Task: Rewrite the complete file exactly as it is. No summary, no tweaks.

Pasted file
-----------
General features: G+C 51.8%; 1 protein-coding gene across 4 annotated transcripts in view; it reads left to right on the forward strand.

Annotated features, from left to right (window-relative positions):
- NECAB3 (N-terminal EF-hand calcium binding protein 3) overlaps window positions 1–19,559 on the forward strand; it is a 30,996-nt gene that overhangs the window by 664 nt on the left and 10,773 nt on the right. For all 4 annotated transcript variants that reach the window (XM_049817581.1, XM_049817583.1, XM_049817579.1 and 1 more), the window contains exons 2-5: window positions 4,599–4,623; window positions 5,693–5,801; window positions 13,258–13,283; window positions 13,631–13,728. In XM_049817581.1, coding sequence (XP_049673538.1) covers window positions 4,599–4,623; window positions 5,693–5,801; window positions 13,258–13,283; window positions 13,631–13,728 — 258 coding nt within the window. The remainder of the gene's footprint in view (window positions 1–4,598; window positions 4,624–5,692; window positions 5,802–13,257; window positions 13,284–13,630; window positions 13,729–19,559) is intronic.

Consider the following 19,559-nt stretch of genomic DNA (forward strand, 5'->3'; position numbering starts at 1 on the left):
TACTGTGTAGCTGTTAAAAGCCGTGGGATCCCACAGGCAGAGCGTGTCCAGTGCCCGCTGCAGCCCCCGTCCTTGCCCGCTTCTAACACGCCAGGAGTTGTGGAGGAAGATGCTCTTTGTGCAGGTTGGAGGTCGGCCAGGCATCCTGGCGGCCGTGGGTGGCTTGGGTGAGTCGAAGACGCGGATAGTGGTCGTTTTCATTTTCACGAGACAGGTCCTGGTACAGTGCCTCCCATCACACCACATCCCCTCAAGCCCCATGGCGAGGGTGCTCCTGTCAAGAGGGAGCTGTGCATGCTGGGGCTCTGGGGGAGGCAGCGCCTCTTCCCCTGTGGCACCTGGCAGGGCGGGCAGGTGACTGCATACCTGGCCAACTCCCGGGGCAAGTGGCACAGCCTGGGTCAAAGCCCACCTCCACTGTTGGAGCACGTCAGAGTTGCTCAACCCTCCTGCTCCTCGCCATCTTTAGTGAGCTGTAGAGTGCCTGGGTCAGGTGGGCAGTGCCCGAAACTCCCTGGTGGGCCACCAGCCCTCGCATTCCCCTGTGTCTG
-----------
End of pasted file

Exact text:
General features: G+C 51.8%; 1 protein-coding gene across 4 annotated transcripts in view; it reads left to right on the forward strand.

Annotated features, from left to right (window-relative positions):
- NECAB3 (N-terminal EF-hand calcium binding protein 3) overlaps window positions 1–19,559 on the forward strand; it is a 30,996-nt gene that overhangs the window by 664 nt on the left and 10,773 nt on the right. For all 4 annotated transcript variants that reach the window (XM_049817581.1, XM_049817583.1, XM_049817579.1 and 1 more), the window contains exons 2-5: window positions 4,599–4,623; window positions 5,693–5,801; window positions 13,258–13,283; window positions 13,631–13,728. In XM_049817581.1, coding sequence (XP_049673538.1) covers window positions 4,599–4,623; window positions 5,693–5,801; window positions 13,258–13,283; window positions 13,631–13,728 — 258 coding nt within the window. The remainder of the gene's footprint in view (window positions 1–4,598; window positions 4,624–5,692; window positions 5,802–13,257; window positions 13,284–13,630; window positions 13,729–19,559) is intronic.

Consider the following 19,559-nt stretch of genomic DNA (forward strand, 5'->3'; position numbering starts at 1 on the left):
TACTGTGTAGCTGTTAAAAGCCGTGGGATCCCACAGGCAGAGCGTGTCCAGTGCCCGCTGCAGCCCCCGTCCTTGCCCGCTTCTAACACGCCAGGAGTTGTGGAGGAAGATGCTCTTTGTGCAGGTTGGAGGTCGGCCAGGCATCCTGGCGGCCGTGGGTGGCTTGGGTGAGTCGAAGACGCGGATAGTGGTCGTTTTCATTTTCACGAGACAGGTCCTGGTACAGTGCCTCCCATCACACCACATCCCCTCAAGCCCCATGGCGAGGGTGCTCCTGTCAAGAGGGAGCTGTGCATGCTGGGGCTCTGGGGGAGGCAGCGCCTCTTCCCCTGTGGCACCTGGCAGGGCGGGCAGGTGACTGCATACCTGGCCAACTCCCGGGGCAAGTGGCACAGCCTGGGTCAAAGCCCACCTCCACTGTTGGAGCACGTCAGAGTTGCTCAACCCTCCTGCTCCTCGCCATCTTTAGTGAGCTGTAGAGTGCCTGGGTCAGGTGGGCAGTGCCCGAAACTCCCTGGTGGGCCACCAGCCCTCGCATTCCCCTGTGTCTG